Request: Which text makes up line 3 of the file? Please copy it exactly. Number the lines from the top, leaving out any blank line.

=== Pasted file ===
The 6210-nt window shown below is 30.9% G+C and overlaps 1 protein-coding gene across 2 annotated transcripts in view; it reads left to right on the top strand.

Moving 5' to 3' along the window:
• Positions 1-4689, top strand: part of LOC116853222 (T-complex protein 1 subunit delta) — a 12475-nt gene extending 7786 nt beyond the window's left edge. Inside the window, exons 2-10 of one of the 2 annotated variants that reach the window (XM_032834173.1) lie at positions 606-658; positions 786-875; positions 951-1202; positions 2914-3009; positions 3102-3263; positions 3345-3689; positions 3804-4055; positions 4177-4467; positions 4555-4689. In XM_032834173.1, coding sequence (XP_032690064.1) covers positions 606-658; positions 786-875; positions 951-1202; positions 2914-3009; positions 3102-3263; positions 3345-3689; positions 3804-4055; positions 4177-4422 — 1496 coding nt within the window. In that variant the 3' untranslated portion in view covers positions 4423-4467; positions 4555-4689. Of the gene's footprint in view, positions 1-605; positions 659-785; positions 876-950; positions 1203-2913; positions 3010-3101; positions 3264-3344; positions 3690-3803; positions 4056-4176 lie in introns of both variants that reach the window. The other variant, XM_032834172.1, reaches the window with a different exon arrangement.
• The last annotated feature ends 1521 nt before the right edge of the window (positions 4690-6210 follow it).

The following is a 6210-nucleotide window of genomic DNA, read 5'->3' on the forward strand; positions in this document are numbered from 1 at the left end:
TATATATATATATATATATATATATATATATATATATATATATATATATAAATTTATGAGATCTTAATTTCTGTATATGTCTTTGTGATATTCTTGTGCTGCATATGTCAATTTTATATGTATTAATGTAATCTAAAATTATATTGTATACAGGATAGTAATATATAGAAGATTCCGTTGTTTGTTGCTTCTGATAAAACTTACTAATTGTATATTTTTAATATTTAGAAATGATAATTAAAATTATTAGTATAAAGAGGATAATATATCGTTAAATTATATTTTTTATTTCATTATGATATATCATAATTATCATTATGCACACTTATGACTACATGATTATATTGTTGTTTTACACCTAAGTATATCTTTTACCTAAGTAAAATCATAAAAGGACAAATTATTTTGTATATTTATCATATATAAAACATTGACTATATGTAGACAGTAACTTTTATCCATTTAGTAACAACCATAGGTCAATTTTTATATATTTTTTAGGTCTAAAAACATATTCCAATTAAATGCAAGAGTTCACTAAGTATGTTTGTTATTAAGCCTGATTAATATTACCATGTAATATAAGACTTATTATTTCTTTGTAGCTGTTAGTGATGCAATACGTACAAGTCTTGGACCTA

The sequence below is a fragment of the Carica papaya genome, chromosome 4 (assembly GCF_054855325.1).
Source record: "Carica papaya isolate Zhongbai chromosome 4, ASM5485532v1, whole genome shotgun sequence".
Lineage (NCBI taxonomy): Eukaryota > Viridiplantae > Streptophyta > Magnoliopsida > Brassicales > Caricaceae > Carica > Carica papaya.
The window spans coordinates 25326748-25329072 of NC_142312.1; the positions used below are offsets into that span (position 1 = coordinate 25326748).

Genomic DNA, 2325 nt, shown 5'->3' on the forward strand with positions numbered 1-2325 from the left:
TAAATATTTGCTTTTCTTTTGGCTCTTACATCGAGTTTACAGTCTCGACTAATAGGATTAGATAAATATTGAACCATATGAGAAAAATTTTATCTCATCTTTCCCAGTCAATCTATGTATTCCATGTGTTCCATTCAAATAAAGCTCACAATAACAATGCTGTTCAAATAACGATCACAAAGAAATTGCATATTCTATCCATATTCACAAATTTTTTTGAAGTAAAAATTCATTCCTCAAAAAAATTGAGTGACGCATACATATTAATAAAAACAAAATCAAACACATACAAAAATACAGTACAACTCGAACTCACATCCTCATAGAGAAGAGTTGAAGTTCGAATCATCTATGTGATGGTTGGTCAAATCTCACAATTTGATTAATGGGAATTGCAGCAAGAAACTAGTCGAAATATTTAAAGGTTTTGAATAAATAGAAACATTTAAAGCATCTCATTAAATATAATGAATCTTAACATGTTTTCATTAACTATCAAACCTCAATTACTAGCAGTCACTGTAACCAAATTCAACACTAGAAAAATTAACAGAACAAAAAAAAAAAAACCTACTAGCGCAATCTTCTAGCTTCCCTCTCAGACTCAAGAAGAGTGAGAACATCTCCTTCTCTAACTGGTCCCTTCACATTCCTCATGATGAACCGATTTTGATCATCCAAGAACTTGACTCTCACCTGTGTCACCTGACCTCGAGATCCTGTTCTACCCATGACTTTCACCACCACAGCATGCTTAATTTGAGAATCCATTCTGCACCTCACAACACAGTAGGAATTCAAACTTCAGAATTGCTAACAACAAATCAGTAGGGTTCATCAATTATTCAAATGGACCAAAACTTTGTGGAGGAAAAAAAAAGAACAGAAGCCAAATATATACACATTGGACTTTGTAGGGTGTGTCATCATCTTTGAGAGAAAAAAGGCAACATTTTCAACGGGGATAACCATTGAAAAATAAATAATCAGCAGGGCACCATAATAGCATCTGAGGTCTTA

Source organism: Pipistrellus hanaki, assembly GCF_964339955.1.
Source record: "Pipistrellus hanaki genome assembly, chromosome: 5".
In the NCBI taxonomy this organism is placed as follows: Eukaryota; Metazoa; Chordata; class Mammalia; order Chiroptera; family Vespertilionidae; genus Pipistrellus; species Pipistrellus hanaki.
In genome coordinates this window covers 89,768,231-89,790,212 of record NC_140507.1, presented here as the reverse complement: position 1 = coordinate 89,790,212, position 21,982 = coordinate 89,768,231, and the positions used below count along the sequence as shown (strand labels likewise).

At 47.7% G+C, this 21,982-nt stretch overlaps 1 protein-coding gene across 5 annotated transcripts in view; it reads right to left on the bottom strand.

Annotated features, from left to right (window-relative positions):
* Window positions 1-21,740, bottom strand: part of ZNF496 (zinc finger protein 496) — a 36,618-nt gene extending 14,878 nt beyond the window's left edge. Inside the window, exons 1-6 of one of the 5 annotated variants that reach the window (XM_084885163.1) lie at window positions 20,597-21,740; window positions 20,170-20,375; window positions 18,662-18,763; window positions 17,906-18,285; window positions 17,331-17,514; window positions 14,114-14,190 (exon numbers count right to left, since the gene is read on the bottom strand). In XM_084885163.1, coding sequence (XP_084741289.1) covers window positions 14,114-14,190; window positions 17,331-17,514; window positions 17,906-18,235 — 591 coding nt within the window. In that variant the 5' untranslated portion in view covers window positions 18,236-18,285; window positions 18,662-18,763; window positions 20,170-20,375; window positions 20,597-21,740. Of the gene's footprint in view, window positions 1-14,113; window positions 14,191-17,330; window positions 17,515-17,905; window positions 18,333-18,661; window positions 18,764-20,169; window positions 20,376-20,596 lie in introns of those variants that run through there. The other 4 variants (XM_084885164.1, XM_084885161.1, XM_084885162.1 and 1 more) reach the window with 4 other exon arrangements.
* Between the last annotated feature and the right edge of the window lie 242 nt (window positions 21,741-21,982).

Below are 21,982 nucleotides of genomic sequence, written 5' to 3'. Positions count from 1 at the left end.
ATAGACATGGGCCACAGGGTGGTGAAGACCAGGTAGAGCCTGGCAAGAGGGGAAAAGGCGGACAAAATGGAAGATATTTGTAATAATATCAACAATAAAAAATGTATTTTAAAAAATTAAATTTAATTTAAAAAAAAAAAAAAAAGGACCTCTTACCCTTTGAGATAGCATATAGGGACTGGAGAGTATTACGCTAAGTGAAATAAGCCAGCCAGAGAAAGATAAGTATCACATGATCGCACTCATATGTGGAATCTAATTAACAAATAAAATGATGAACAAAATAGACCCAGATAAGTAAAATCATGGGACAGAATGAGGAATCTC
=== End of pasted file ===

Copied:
• Positions 1-4689, top strand: part of LOC116853222 (T-complex protein 1 subunit delta) — a 12475-nt gene extending 7786 nt beyond the window's left edge. Inside the window, exons 2-10 of one of the 2 annotated variants that reach the window (XM_032834173.1) lie at positions 606-658; positions 786-875; positions 951-1202; positions 2914-3009; positions 3102-3263; positions 3345-3689; positions 3804-4055; positions 4177-4467; positions 4555-4689. In XM_032834173.1, coding sequence (XP_032690064.1) covers positions 606-658; positions 786-875; positions 951-1202; positions 2914-3009; positions 3102-3263; positions 3345-3689; positions 3804-4055; positions 4177-4422 — 1496 coding nt within the window. In that variant the 3' untranslated portion in view covers positions 4423-4467; positions 4555-4689. Of the gene's footprint in view, positions 1-605; positions 659-785; positions 876-950; positions 1203-2913; positions 3010-3101; positions 3264-3344; positions 3690-3803; positions 4056-4176 lie in introns of both variants that reach the window. The other variant, XM_032834172.1, reaches the window with a different exon arrangement.